The **Aufbau principle** (building up principle) states that an atom in the ground state has electrons filling its orbitals in the order of increasing energy. It was proposed by Niels Bohr and Wolfgang Pauli in the 1920s and is based on the observation that the lower the energy of a system is, the more stable it is.

Specifically, the principle adopts the rule, which was first suggested by Charles Janet in 1928, in his attempt to construct a version of the **periodic table**. It was later adopted by Erwin Madelung in 1936, as a rule on how atomic sub-shells are filled.

The empirical rule states that electrons fill sub-shells in the order of increasing value of where is the principal quantum number and is the angular quantum number. It further mentions that electrons fill sub-shells in the order of increasing value of for sub-shells with identical values of . For example,

Subshell | Order | |||

1s |
1 | 0 | 1 | 1 |

2s |
2 | 0 | 2 | 2 |

2p |
2 | 1 | 3 | 3 |

3s | 3 | 0 | 3 |
4 |

3p | 3 | 1 | 4 |
5 |

3d | 3 | 2 | 5 |
7 |

4s | 4 | 0 | 4 |
6 |

The order of fill is represented by the diagram above. So, the ground state electron configuration (distribution of electrons) for calcium is 1*s ^{2}* 2

*s*2

^{2}*p*3

^{6}*s*3

^{2}*p*4

^{6}*s*or [

^{2}*Ar*]4

*s*, where [

^{2}*Ar*] is the electron configuration of argon. The Aufbau principle works well for elements with atomic number but must be applied with a better understanding of orbital energy and electron repulsion for .

For elements with *Z* between 1 and 6, calculations show that the energy of the 4s sub-shell is higher than the 3d sub-shell (see diagram above). For *Z* between 7 and 20, the reverse is true, as a result of the interplay between increasing nuclear charge and increasing electron repulsion. The relative energy of the *s* and *d* sub-shells again changes for , where the 3*d* sub-shell has a lower energy than the 4*s* sub-shell. This is because electrons in 3*d* orbitals do not shield each other well from nuclear forces, leading to the lowering of their energies.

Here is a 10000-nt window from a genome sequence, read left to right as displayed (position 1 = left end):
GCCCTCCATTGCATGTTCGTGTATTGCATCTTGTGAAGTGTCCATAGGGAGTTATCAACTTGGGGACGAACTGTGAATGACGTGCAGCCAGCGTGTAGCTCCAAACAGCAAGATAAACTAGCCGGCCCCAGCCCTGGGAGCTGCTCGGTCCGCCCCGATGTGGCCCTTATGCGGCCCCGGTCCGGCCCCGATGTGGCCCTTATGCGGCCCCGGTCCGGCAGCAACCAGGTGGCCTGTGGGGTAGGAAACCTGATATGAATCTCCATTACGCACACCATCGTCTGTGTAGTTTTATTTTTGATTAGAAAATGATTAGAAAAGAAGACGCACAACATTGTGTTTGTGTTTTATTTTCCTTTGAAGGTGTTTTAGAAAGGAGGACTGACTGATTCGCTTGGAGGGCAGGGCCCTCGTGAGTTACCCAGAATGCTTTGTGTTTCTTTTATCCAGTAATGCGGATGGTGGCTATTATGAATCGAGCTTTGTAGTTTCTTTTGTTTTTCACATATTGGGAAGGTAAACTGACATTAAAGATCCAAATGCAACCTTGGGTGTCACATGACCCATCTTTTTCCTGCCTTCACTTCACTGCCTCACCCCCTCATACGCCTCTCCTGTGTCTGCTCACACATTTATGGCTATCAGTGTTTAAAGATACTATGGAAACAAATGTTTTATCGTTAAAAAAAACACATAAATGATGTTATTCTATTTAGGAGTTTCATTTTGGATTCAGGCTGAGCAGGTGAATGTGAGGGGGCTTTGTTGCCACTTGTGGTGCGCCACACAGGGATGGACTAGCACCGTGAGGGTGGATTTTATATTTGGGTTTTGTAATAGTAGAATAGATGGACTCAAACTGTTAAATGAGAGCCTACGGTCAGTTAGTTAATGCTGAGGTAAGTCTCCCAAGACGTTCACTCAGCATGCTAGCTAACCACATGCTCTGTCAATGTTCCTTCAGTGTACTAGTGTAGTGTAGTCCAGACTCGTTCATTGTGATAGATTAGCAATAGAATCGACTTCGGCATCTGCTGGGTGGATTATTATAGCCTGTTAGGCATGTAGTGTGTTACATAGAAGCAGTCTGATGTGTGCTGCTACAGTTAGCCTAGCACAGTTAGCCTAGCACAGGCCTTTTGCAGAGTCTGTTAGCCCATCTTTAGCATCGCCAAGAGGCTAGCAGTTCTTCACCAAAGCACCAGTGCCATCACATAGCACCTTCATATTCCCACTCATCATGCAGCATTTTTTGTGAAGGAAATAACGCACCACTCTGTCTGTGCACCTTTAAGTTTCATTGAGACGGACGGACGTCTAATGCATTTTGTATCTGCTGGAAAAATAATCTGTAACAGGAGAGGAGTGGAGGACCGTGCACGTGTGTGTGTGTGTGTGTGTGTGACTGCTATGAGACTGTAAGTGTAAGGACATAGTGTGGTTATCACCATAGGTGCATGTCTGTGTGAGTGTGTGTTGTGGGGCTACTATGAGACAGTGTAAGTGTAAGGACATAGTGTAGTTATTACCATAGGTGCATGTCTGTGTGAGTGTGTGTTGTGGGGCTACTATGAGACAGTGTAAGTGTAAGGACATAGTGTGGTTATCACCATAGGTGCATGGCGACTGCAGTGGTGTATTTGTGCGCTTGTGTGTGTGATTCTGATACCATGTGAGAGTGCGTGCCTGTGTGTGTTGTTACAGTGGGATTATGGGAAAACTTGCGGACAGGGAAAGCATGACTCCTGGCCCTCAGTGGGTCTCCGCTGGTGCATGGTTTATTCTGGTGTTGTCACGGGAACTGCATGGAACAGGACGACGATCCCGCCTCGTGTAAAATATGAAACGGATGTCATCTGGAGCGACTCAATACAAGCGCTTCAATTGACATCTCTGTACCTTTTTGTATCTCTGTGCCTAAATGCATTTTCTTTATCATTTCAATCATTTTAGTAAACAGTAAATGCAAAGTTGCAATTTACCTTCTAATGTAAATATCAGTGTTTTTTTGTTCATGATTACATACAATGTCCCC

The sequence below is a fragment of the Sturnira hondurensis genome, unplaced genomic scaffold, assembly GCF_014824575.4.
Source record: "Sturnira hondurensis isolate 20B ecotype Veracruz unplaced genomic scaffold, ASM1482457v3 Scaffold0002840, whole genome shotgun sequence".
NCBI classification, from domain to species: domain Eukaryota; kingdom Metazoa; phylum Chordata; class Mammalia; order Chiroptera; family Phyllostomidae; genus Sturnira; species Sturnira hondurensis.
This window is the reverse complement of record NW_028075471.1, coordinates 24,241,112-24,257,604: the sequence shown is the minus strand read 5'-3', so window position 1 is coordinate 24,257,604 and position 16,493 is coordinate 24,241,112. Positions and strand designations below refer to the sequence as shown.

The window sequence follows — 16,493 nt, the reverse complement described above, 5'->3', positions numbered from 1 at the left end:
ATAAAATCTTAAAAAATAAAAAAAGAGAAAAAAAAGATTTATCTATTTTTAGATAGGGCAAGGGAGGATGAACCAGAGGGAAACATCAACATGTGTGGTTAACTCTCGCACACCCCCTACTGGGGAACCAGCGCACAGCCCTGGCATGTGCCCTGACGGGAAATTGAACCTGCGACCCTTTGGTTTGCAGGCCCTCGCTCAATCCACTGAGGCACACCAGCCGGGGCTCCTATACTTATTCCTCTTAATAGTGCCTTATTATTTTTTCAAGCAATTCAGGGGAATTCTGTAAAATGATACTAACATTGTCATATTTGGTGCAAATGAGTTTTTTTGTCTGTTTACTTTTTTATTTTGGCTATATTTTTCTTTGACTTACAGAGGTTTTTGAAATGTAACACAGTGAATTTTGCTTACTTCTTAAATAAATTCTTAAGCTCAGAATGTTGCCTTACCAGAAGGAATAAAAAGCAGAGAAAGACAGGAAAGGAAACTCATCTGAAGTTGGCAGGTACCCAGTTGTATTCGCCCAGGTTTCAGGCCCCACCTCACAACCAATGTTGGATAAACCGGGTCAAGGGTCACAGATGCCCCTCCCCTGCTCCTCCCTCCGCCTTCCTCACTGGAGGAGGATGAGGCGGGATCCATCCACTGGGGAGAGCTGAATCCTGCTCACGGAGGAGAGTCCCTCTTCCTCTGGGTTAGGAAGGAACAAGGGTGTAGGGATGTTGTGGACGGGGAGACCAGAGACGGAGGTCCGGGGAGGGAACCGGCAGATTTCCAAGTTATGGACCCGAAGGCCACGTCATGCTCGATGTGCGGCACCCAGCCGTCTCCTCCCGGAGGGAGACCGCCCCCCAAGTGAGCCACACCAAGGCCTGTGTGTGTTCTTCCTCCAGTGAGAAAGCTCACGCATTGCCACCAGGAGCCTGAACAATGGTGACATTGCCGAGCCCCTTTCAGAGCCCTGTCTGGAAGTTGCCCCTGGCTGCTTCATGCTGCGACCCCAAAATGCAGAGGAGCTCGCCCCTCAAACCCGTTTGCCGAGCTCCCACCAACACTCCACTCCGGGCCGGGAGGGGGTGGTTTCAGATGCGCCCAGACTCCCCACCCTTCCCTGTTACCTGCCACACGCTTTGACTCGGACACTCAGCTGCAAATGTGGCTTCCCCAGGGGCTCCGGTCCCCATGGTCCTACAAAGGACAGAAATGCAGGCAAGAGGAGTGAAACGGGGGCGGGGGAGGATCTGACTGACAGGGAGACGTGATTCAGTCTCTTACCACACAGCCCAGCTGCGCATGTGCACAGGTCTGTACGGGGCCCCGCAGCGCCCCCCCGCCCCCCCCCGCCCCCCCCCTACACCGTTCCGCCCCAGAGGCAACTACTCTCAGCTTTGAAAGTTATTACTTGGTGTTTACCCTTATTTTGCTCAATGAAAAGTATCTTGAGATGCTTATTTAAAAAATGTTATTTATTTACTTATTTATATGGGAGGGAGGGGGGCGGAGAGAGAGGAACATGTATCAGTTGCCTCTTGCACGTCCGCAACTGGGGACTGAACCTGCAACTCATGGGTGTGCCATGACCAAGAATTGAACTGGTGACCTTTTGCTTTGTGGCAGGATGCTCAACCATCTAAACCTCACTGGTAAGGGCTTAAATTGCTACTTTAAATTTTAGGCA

With that in mind, one may conclude that the electron configurations of scandium and titanium are [*Ar*]3*d ^{3 }*and [

*Ar*]3

*d*respectively. However, they are [

^{4}*Ar*]3

*d*4

^{1}*s*and [

^{2 }*Ar*]3

*d*4

^{2}*s*. Numerical solutions of the Schrodinger equation for scandium and titanium not only show that the 3

^{2}*d*orbitals have lower energies than the 4

*s*orbitals, but also reveal that the 3

*d*orbitals are smaller in size compared to the 4

*s*orbitals. Electrons occupying 3

*d*orbitals therefore experience greater repulsions than electrons residing in 4

*s*orbitals, with the order of increasing repulsion being:

where *V* is the potential energy due to repulsion.

To determine the stability of an atom in the ground state, we need to consider the net effect of the relative energies of 4*s*/3*d* orbitals and the repulsion of electrons. In fact, calculations for the overall energies of scandium are as follows:

Consequently, when a transition metal undergoes ionisation, the electron is removed from the 4*s* orbital rather than the 3*d* sub-shell. Despite 3*d* being lower in energy than 4s for the first row of transition metals, the rule applies. However, the rule breaks down for chromium and copper, where the ground state electronic configuration of chromium is [*Ar*]3*d*^{5}4*s*^{1 }instead of [*Ar*]3*d*^{4}4*s*^{2} and that of copper is [*Ar*]3*d*^{10}4*s*^{1} instead of [*Ar*]3*d*^{9}4*s*^{2}. This is attributed to Hund’s rule.